A selection of three essential articles read aloud from the latest issue of The Economist. This week, after Afghanistan, where next for global jihad?, Why Fundamental physics is humanity’s most extraordinary achievement (9:33) And pheasants revolt in Britain (14:51)
Filmed and Edited by: Casper Rolsted
Immerse yourself in the exciting world of mushrooms. Shot in the most beautiful forests in Denmark. See and listen to this timelapse film in a quiet place where you will not be disturbed. Headphones are highly recommended.
Only in silence can we hear the song of nature.
Fungi are living organisms that are made up of larger cells with a cell nucleus which contains all the genetic material. Fungi are thus what we call eukaryotic organisms, which is one of the three domains of biology: animals (Animalia), plants (Plantae) and fungi (Fungi). The rest of the eukaryotic organisms, which do not fit into these three kingdoms, are called protists.
Fungi is a kingdom with about 144,000 known and described species of organisms. But it is estimated that there may be between 2.2 million and 3.8 million total species. They can be single celled or very complex multicellular organisms. The fungi kingdom includes yeasts, rusts, smuts, mildews, molds, and mushrooms. Fungi are among the most widely distributed organisms on Earth and they are of very big environmental and medical importance.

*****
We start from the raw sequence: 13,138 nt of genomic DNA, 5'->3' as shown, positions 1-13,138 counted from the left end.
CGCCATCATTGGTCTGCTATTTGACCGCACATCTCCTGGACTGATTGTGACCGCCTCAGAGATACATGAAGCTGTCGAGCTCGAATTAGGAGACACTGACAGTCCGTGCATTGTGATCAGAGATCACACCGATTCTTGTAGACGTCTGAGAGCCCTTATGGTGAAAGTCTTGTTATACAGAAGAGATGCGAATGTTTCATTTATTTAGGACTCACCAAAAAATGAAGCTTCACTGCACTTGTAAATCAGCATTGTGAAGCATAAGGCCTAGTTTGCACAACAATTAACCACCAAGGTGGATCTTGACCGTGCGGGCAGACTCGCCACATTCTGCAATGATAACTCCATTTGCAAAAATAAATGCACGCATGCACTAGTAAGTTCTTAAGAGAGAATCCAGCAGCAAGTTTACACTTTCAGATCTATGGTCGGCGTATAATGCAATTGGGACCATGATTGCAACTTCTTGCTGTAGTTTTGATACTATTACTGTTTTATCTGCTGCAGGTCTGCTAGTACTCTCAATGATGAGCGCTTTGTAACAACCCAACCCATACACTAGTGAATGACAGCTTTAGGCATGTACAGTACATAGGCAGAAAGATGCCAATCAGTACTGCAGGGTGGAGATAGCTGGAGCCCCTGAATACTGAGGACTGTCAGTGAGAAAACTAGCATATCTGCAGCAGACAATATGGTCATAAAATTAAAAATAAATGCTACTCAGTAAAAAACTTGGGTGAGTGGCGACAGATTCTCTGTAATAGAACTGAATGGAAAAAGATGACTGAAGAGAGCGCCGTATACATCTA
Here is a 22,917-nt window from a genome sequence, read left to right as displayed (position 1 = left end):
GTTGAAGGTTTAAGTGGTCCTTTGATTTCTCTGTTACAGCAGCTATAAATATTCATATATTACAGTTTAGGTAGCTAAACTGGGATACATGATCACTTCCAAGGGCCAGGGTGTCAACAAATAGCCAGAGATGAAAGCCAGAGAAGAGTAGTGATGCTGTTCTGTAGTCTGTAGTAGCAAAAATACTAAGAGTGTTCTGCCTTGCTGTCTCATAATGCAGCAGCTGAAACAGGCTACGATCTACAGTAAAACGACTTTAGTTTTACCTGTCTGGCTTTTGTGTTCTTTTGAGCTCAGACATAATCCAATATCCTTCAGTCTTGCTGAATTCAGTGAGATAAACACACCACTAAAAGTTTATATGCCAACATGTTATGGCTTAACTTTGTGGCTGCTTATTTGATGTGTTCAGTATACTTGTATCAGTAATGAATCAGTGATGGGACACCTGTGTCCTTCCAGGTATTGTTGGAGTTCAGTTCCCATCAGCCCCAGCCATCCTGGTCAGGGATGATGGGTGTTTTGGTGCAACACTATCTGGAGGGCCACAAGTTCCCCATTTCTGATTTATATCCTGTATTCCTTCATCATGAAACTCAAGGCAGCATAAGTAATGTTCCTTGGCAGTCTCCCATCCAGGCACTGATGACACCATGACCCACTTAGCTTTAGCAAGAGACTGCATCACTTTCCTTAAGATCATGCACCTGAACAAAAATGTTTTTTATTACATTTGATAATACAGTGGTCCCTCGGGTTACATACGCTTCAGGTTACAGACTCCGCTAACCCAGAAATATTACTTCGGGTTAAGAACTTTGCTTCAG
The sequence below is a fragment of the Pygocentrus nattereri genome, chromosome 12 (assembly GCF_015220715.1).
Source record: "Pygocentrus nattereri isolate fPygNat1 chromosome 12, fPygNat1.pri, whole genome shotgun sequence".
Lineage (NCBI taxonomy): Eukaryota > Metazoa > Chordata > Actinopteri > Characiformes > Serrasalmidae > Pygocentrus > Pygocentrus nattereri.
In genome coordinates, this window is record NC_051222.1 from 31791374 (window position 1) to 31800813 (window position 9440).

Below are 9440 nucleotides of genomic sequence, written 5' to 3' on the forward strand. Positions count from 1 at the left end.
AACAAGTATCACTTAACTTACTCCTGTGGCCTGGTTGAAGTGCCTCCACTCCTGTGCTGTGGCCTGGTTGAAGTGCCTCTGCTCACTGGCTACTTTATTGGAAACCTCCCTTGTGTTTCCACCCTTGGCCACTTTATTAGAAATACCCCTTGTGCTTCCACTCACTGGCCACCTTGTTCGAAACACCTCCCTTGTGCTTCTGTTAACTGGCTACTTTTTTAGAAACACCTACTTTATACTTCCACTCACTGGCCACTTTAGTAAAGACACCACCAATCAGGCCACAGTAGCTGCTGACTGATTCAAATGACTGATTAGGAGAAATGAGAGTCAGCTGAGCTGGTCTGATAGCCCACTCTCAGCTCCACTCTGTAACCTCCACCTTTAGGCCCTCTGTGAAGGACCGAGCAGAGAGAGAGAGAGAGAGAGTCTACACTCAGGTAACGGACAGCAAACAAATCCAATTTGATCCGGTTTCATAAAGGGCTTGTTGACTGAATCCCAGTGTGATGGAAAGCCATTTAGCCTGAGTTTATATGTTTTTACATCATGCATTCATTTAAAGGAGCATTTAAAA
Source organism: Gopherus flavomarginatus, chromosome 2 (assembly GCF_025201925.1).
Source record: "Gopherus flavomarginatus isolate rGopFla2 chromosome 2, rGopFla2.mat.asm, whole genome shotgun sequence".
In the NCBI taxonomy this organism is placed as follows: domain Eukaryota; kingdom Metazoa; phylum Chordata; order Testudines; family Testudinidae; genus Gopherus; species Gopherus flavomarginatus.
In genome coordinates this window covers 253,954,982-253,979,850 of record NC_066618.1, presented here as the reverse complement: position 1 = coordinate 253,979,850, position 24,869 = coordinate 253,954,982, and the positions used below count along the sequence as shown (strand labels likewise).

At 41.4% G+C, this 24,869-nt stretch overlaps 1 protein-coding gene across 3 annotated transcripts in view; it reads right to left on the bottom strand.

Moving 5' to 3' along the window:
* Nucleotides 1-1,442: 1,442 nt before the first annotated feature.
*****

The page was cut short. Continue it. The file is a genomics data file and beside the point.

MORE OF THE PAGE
Mushrooms are the fruiting bodies that some fungi produce – typically above ground on the soil or on decaying wood or other food sources. Mushroom varies in size, shape, color, and longevity. Some mushrooms are microscopic and completely invisible to the unaided eye while others are gigantic structures.
The fine threads under-ground that makes up the main body of the fungi is called mycelium. The mycelium stretches out beneath the mushroom in search of water and food.
Unlike a plant, a fungus can’t make its own food by using energy from the sun. Instead, the fungus produces enzymes which are released by the mycelium and break down dead plants and animals. This organic matter is then absorbed through the mycelium and used by the fungus for growth.
The mushrooms, because of their size, are easily seen in fields and forests and consequently were the only fungi known before the invention of the microscope.
Oyster mushrooms is the common name for the species Pleurotus ostreatus. The funghi normally grow naturally on and near trees in temperate and subtropic forests. They are found around the world including in the UK and Ireland, most of mainland Europe, Asia, and parts of North America. Unlike many fungi, these mushrooms are not seasonal and can be found all year round.
Oyster mushrooms are one of the most widely consumed mushrooms in the world and are grown commercially in many countries. They aren’t just tasty; they can be really healthy to eat. They contain antioxidants and are high in several vitamins and minerals. They even have the potential to lower cholesterol levels, slow the spread of cancer and decrease inflammation in the body.